Do you wish you were more confident in yourself? Curious about how do you get a more confident mindset?
I think it goes without saying that we all want to feel confident. All the time. Confident people just have something going for themselves and everyone around them can see it.
But, I don’t think you’ll be surprised to learn that, feeling confident “all the time,” is not possible. Even if we really wish we could be that confident person no matter what we face.
That’s because of negative bias, where we humans are wired to pay more attention to our own negative thoughts, negative comments from others, and generally negative news, than we are to their positive counterparts.
And while this may not seem fair, it does have an evolutionary reason. You see, back in the days when enough food, adequate shelter, and a safe tribe meant the difference between life and death, it was pretty important to be aware of threats on all sides.
Evolutionarily, we have not moved on from those times (in the universal scheme of things, it wasn’t that long ago). So, focusing on the negative is a given. But we know that mountain lines aren’t chasing us and the danger is not usually lurking around every corner.
Yet our brains go on prioritizing the negative. So how do you get a confident mindset? Is it even possible? Read on to learn how to build self-confidence.
How Do You Get A Confident Mindset?
Is a confident mindset even possible? I mean, I just said up there that feeling confident “all the time” isn’t possible. And that our brains focus on the negative.
So, if you’re best described as:
- Constantly second-guessing yourself
- Missing out on opportunities because of what other people might think
- Not living your life to the fullest because you don’t feel “ready”
I’ve got your back.
When I turned fifty, I had no idea that a confident mindset even existed. Heck, I didn’t really know what a mindset was!
Luckily, I love to read and study, as well as theoretically improve myself, so off to the books I went!
I started reading everything I could get my hands on about confidence. I turned 50 back in 2006, so the Internet was in full, albeit infant, swing.
Amazon.com was definitely my friend! I’ve rarely met a book I didn’t glean something from. It’s like life coaching at your finger tips.
Around this same time, the whole “growth mindset” idea was gaining steam as well. Carol Dweck’s Mindset was published at the end of 2007, and even back in the late 90s I had read articles and books from the likes of Tony Robbins about neuroscience, neuroplasticity, and how what you tell yourself matters to your confidence and success.
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What IS A Confident Mindset?
Confidence is most often thought of as a feeling. As in, “I feel confident I can get this paper done by next Friday,” or, “I feel confident I can run around the track in 5 minutes or less.”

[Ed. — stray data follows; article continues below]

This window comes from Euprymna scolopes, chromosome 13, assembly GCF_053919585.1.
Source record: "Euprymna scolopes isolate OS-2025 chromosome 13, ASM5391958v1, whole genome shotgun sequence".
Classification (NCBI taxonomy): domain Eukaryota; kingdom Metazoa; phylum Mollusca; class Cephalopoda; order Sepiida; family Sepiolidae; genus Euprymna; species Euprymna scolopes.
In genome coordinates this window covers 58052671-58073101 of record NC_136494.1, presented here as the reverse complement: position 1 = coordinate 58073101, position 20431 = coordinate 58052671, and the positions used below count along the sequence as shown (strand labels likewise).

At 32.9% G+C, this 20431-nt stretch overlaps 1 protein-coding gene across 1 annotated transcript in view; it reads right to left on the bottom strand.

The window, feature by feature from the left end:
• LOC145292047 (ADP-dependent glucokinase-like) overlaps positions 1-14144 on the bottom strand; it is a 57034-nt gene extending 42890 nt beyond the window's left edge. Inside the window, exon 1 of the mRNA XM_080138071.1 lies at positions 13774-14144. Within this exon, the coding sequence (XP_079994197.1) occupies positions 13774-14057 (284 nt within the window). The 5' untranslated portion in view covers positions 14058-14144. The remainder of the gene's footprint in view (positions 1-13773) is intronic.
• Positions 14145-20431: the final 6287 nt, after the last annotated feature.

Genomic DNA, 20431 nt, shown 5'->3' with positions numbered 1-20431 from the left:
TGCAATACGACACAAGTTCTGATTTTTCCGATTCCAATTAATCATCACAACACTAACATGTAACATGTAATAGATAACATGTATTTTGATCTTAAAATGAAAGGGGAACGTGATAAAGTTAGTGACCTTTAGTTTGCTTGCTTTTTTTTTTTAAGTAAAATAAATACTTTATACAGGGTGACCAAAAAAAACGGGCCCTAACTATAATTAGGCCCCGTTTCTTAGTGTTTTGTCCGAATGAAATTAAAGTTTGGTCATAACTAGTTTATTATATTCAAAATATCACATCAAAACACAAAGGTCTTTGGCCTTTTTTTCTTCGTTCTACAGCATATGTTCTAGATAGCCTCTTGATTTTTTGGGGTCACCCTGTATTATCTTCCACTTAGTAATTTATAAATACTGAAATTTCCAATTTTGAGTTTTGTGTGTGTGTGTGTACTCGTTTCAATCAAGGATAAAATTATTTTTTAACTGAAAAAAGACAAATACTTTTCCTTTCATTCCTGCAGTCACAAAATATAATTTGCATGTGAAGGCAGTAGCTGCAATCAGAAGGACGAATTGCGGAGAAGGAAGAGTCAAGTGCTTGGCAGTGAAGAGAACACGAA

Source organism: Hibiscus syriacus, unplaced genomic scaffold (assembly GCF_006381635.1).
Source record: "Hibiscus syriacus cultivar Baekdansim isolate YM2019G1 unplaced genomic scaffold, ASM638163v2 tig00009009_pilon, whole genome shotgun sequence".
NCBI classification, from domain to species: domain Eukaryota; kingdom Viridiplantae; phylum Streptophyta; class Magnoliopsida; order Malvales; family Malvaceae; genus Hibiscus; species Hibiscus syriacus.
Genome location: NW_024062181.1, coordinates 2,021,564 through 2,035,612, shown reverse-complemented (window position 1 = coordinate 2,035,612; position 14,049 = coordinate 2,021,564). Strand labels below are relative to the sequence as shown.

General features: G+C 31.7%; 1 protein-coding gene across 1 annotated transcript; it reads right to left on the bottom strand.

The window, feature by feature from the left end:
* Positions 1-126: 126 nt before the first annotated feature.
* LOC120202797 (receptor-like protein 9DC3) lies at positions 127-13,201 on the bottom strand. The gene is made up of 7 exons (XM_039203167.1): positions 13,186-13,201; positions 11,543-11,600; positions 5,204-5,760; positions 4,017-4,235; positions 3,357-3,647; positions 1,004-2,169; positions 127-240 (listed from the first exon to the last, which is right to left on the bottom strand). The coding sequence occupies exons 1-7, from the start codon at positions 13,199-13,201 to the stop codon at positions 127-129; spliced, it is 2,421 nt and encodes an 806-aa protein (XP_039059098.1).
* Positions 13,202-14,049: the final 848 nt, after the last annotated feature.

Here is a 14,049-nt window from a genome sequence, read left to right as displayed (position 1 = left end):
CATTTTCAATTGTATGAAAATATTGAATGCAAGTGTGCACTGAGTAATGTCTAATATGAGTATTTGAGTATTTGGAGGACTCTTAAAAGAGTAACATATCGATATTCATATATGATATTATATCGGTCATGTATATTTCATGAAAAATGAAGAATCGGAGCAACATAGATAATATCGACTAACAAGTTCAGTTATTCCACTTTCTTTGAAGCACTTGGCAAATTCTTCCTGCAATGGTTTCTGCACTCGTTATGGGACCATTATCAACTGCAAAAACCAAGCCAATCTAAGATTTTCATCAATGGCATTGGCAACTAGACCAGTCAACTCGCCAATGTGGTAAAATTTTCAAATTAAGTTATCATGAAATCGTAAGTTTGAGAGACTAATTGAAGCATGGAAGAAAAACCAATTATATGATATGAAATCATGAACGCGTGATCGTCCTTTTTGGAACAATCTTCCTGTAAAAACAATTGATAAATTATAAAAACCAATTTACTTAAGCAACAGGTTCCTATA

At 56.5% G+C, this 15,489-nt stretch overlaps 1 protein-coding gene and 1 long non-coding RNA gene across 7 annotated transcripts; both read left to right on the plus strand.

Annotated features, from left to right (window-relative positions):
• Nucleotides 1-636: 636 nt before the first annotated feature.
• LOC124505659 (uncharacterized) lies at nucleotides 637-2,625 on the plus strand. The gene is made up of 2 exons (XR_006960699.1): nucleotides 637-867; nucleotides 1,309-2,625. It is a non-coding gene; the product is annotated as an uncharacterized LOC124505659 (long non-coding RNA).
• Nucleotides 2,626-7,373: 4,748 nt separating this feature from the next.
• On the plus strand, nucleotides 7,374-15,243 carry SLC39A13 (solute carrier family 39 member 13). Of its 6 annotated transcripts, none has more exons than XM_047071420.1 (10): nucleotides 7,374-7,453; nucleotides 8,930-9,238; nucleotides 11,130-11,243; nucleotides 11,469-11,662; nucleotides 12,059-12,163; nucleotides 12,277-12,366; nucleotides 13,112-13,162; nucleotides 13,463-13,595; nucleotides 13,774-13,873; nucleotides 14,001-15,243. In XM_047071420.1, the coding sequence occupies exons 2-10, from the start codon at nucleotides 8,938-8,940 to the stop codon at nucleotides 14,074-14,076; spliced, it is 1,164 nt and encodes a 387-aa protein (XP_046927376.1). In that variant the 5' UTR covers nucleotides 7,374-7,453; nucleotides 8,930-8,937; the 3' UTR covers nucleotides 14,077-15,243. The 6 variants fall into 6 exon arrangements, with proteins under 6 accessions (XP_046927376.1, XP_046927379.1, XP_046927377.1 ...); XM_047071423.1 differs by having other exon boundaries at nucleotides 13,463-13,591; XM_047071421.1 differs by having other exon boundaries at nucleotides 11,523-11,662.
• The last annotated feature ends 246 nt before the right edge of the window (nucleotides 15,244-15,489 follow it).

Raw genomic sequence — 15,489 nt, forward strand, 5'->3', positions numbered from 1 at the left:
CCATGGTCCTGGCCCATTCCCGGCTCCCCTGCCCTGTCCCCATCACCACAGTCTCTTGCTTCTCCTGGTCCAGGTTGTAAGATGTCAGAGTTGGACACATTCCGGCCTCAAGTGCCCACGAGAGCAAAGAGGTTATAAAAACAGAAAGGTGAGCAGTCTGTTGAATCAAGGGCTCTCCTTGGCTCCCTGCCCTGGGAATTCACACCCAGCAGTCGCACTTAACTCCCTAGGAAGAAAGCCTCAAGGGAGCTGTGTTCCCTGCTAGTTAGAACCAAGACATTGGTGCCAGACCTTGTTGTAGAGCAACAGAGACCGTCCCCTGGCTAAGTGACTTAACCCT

In other words, a feeling of certainty.
But what if you don’t feel confident? What if you almost never do? Are you destined to have low self-esteem? To never feel sure about anything?
No, of course not. No doubt even if you’re like me, the (former) queen of low self-confidence, you’ll feel confident now and then.
For example, are you confident you can tie a pair of shoes? Take a shower? Etc. My guess is yes.
But what if I told you that the Latin root of the word confidence actually means “with trust”? When you’re trusting that something will work out, you may not necessarily be certain of the outcome, but you act with trust.
That little word, ACT, is the key. Confidence isn’t a feeling; it’s an action born from trust.
You may be boldly going forward with something you want, or even need to do, with trust, but still with some fear and anxiety.
What do I mean by the word, “mindset”? A mindset is the mental lens with which you see the world.
You may be an open and giving person, or you may hold things close to the vest, afraid to open yourself up lest you be disappointed.
Those two different mindsets will affect how you approach people, as well as new activities and projects.
More than likely you are unaware of your mindset(s). But whether or not you are aware, your mindset is the very foundation of the way you live your life.
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A confident mindset, then, is seeing the world around you through the lens that your actions, and not your feelings, are what can drive you forward in life.
“Your actions, and not your feelings, are what can drive you forward in life.”
Why Do People Lack Confidence?
According to Russ Harris, M.D., in his outstanding book, The Confidence Gap, there are five reasons people lack confidence:
- Excessive expectations
- Harsh self-judgment
- Preoccupation with fear
- Lack of experience
- Lack of skill